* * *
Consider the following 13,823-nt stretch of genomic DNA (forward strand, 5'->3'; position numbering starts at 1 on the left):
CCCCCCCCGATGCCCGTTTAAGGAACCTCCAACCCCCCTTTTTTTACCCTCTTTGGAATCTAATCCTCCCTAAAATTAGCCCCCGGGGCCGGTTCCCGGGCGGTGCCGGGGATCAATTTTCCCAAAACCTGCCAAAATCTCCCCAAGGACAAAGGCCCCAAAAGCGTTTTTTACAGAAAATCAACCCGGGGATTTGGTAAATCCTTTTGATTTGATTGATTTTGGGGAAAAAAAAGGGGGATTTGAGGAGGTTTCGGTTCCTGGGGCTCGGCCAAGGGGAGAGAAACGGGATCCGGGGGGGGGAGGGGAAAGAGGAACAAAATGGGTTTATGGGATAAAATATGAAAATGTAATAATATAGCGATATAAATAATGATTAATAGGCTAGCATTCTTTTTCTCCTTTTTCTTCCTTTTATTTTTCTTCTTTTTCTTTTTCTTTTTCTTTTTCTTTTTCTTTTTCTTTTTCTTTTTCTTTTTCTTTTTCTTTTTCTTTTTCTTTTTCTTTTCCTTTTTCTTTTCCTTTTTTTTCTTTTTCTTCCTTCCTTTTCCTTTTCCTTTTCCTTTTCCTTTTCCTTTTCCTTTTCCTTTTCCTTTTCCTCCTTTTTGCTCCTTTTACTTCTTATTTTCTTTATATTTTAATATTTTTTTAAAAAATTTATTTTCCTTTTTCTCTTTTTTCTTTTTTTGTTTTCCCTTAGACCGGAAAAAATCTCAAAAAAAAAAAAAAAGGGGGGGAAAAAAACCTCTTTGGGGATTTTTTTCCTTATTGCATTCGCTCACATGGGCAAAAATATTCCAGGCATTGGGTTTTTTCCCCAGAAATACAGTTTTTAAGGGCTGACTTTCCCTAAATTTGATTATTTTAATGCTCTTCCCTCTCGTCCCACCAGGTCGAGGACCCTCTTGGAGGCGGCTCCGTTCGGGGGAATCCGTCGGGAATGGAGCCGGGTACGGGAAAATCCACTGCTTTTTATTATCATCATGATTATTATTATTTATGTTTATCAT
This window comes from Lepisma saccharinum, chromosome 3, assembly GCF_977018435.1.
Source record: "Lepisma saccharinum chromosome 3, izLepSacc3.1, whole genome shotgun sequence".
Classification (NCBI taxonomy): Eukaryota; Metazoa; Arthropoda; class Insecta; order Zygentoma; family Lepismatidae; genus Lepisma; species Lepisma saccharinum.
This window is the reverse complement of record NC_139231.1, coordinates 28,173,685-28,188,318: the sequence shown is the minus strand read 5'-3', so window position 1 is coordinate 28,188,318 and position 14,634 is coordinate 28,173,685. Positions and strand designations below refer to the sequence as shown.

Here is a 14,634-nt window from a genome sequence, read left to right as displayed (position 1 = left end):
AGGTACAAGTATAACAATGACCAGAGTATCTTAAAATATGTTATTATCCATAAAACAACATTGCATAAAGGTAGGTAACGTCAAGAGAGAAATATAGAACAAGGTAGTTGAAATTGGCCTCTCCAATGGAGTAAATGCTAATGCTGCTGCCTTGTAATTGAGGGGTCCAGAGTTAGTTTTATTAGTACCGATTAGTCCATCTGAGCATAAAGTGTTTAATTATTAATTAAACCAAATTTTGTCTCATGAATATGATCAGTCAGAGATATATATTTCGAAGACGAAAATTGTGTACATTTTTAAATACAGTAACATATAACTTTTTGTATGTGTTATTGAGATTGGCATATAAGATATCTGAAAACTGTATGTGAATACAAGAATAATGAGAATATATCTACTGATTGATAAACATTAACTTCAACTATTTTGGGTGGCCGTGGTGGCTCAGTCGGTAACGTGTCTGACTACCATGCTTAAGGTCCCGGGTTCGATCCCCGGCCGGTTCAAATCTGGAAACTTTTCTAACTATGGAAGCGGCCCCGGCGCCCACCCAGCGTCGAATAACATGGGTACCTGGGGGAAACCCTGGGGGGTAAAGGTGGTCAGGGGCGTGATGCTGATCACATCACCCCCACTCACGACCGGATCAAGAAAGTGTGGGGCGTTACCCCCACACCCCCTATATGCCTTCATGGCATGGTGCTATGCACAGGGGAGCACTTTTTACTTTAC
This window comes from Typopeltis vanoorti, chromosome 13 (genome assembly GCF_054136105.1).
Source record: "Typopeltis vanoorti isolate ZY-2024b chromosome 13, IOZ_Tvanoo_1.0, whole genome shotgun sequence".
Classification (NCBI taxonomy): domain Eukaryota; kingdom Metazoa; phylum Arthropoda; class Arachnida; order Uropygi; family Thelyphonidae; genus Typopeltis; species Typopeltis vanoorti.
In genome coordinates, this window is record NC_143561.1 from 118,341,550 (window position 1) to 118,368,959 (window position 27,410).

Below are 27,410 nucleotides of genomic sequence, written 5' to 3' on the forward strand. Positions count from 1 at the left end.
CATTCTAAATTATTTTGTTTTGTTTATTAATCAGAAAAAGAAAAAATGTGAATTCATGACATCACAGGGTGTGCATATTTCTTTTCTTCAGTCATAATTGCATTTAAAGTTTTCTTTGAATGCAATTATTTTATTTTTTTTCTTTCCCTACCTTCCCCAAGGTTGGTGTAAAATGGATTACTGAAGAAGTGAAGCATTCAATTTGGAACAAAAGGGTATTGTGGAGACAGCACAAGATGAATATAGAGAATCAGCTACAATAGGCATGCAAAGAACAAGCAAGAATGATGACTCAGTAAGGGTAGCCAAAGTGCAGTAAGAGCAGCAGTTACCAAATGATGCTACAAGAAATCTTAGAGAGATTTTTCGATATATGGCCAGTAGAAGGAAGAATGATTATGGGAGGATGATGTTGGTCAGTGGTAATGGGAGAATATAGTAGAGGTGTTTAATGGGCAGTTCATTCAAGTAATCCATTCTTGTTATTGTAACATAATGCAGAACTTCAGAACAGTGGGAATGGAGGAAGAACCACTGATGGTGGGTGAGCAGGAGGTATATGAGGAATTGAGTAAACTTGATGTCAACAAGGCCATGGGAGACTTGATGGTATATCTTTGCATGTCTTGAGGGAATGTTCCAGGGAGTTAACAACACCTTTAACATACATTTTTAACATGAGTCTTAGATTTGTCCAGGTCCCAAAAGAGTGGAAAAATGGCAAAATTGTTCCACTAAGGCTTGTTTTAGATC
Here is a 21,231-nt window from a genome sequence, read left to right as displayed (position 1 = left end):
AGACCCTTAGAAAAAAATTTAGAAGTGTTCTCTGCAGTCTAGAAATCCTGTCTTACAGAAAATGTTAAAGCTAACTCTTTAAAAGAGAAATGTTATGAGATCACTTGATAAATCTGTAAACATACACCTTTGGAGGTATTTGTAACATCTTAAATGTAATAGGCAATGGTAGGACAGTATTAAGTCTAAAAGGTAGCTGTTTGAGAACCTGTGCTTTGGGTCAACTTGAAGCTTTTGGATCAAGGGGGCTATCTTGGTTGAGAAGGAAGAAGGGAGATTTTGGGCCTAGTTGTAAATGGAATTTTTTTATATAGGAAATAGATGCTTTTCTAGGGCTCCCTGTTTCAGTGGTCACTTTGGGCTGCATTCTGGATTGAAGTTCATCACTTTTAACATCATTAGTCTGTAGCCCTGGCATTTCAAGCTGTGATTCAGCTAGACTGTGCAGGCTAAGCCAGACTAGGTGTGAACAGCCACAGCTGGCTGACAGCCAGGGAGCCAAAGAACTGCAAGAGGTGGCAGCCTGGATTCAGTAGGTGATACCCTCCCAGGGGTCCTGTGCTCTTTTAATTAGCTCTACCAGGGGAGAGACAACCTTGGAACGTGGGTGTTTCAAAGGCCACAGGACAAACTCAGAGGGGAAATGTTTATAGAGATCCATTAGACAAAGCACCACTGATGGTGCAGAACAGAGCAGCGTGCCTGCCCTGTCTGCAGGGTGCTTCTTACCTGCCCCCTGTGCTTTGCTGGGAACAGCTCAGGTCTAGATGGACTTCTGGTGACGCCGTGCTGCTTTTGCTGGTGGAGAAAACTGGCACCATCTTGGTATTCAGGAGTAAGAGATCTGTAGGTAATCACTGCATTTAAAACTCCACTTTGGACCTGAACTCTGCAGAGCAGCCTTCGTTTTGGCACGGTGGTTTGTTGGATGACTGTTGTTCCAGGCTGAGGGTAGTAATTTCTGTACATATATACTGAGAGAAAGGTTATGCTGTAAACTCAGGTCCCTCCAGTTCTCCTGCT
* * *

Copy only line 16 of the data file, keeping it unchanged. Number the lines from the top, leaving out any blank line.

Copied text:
AGACCCTTAGAAAAAAATTTAGAAGTGTTCTCTGCAGTCTAGAAATCCTGTCTTACAGAAAATGTTAAAGCTAACTCTTTAAAAGAGAAATGTTATGAGATCACTTGATAAATCTGTAAACATACACCTTTGGAGGTATTTGTAACATCTTAAATGTAATAGGCAATGGTAGGACAGTATTAAGTCTAAAAGGTAGCTGTTTGAGAACCTGTGCTTTGGGTCAACTTGAAGCTTTTGGATCAAGGGGGCTATCTTGGTTGAGAAGGAAGAAGGGAGATTTTGGGCCTAGTTGTAAATGGAATTTTTTTATATAGGAAATAGATGCTTTTCTAGGGCTCCCTGTTTCAGTGGTCACTTTGGGCTGCATTCTGGATTGAAGTTCATCACTTTTAACATCATTAGTCTGTAGCCCTGGCATTTCAAGCTGTGATTCAGCTAGACTGTGCAGGCTAAGCCAGACTAGGTGTGAACAGCCACAGCTGGCTGACAGCCAGGGAGCCAAAGAACTGCAAGAGGTGGCAGCCTGGATTCAGTAGGTGATACCCTCCCAGGGGTCCTGTGCTCTTTTAATTAGCTCTACCAGGGGAGAGACAACCTTGGAACGTGGGTGTTTCAAAGGCCACAGGACAAACTCAGAGGGGAAATGTTTATAGAGATCCATTAGACAAAGCACCACTGATGGTGCAGAACAGAGCAGCGTGCCTGCCCTGTCTGCAGGGTGCTTCTTACCTGCCCCCTGTGCTTTGCTGGGAACAGCTCAGGTCTAGATGGACTTCTGGTGACGCCGTGCTGCTTTTGCTGGTGGAGAAAACTGGCACCATCTTGGTATTCAGGAGTAAGAGATCTGTAGGTAATCACTGCATTTAAAACTCCACTTTGGACCTGAACTCTGCAGAGCAGCCTTCGTTTTGGCACGGTGGTTTGTTGGATGACTGTTGTTCCAGGCTGAGGGTAGTAATTTCTGTACATATATACTGAGAGAAAGGTTATGCTGTAAACTCAGGTCCCTCCAGTTCTCCTGCT